The story of America's first Mental Health Court as told by its presiding judge, Judge Ginger Lerner-Wren--from its inception in 1997 to its implementation in over 250 courts across the nation
As a young lawyer, Judge Ginger Lerner-Wren bore witness to the consequences of an underdeveloped mental health care infrastructure. Unable to do more than offer guidance, she watched families being torn apart as client after client was ensnared in the criminal justice system for crimes committed as a result of addiction, homelessness, and severe mental illness. She soon learned that this was not an isolated issue--The Treatment Advocacy Center estimates that in 44 states, jails and prisons house ten times as many people with serious mental illnesses than state psychiatric hospitals.
In Mental Health Courts, Judge Lerner-Wren tells the story of how the court grew from an offshoot of her criminal division held during lunch hour without the aid of any federal funding, to a revolutionary institution that has successfully diverted more than 17,000 people with serious mental illness from jail and into treatment facilities and other community resources. Working under the theoretical framework of therapeutic jurisprudence, Judge Wren and her growing network of fierce, determined advocates, families, and supporters sparked a national movement of using courts as a place of healing.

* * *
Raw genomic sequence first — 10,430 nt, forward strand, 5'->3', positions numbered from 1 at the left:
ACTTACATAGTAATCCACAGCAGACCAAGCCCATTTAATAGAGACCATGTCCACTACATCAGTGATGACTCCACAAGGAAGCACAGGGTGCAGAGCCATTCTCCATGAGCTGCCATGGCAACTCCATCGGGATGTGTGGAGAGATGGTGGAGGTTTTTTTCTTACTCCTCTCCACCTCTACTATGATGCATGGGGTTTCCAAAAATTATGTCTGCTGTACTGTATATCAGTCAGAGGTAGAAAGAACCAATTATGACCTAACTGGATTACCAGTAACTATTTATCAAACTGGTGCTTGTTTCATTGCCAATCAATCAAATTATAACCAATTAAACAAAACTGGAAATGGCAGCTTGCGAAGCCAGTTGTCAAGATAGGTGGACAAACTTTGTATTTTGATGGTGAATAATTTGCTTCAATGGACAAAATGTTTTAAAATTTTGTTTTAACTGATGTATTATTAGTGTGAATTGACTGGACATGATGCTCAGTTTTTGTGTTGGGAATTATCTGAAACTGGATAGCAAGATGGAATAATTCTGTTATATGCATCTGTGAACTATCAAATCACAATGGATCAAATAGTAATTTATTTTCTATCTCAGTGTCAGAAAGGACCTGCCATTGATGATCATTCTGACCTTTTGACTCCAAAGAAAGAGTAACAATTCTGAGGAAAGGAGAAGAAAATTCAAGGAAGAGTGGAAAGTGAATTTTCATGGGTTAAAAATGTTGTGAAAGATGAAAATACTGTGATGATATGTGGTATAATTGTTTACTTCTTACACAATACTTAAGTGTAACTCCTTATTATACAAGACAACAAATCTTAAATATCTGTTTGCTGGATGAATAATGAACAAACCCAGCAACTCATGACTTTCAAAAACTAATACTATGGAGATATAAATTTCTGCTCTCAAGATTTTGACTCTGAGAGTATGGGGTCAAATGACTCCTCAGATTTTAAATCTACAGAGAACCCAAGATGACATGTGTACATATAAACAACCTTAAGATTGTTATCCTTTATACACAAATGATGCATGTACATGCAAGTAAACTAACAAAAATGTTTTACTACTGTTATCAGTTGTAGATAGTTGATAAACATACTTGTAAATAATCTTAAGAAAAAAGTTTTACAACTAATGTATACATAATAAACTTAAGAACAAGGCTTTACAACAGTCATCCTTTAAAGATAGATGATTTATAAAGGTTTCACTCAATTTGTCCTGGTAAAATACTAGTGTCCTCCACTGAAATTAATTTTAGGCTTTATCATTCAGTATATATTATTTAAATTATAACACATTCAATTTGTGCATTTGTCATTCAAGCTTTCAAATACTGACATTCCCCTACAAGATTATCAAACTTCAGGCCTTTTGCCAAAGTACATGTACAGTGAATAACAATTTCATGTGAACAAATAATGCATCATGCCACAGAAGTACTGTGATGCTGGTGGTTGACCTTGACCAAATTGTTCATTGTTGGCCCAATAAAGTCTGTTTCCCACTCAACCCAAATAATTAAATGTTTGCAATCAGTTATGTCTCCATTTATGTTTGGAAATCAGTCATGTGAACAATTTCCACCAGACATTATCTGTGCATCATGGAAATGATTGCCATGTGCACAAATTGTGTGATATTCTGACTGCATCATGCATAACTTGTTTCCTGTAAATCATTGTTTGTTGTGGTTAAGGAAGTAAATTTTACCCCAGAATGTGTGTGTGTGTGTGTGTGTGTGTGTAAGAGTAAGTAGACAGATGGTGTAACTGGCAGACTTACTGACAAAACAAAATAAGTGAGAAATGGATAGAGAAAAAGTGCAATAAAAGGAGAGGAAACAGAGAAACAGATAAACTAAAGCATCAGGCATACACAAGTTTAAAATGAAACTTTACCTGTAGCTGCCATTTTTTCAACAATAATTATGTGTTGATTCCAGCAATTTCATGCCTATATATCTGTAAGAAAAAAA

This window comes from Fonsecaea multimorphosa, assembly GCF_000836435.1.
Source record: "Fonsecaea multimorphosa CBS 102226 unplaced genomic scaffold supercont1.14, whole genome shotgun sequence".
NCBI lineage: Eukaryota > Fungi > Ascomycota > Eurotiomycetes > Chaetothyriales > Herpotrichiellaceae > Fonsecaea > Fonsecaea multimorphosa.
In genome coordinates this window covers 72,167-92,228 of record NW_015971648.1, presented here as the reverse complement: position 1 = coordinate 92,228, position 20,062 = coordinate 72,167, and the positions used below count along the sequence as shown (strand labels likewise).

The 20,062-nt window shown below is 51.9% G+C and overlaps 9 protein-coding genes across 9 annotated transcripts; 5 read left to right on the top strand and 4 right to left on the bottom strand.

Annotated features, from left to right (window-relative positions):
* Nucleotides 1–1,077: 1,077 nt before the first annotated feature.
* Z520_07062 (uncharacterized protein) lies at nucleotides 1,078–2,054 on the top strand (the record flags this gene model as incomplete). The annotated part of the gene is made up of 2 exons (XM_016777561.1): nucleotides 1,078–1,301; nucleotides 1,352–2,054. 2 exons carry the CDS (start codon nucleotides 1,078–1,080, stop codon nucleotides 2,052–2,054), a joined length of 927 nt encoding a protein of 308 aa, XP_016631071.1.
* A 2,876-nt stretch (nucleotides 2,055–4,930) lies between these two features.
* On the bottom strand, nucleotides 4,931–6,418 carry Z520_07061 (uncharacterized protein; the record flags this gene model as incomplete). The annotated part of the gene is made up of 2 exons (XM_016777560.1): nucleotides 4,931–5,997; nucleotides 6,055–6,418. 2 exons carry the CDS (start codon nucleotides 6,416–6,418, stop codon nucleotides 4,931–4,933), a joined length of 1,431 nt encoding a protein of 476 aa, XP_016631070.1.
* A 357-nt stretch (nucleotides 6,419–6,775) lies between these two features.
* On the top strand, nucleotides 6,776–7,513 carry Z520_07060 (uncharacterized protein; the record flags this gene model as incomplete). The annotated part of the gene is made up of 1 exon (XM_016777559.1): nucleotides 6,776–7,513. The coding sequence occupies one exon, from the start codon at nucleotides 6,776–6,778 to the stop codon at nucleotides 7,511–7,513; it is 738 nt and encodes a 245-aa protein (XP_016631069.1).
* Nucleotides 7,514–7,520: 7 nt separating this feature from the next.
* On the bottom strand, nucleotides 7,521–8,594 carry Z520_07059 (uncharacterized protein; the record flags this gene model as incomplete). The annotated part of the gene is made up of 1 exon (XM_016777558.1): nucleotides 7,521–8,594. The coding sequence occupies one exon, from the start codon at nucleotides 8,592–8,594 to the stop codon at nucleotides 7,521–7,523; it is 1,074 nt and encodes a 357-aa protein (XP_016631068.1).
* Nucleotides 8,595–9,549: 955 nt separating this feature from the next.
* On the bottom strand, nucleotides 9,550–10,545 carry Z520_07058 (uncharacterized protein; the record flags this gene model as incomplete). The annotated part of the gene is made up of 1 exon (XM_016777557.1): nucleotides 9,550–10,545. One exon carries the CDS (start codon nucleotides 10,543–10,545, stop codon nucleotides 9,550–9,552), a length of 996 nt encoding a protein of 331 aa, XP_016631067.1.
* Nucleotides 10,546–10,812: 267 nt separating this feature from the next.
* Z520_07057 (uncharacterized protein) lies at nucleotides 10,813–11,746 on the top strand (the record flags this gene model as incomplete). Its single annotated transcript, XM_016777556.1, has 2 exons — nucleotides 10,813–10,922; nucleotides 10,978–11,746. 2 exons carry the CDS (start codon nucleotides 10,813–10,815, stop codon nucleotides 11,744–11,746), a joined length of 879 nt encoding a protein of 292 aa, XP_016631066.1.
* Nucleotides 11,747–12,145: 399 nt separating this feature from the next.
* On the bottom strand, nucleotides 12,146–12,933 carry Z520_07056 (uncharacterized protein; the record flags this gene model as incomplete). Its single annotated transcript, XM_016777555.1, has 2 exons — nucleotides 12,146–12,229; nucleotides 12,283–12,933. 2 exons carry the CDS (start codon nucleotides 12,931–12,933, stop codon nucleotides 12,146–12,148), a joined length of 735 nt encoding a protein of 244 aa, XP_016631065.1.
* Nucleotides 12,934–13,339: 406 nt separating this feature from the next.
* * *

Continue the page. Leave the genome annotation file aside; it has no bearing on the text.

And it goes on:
Poignant and sharp, Lerner-Wren demonstrates that though mental health courts offer some relief in underserved communities, they can only serve as a single piece of a new focus on the vast overhaul of the policies that got us here. Lerner-Wren crafts a refreshing possibility for a future where our legal system and mental health infrastructure work in step to decriminalize rather than stigmatize.
About the Authors:
Judge Ginger Lerner-Wren is a humanitarian and mental health advocate who pioneered the first therapeutic Mental Health Court in the U.S. dedicated to the safe decriminalization of persons with mental illness and neurological disorders, with the goals of breaking arrest cycles and promoting recovery and public safety. Judge Lerner-Wren is also an adjunct Professor for Nova Southeastern University, College of Psychology.
Rebecca A. Eckland is a freelance journalist; her work has appeared in Go Magazine, Weber: The Contemporary West, and The Barnstormers.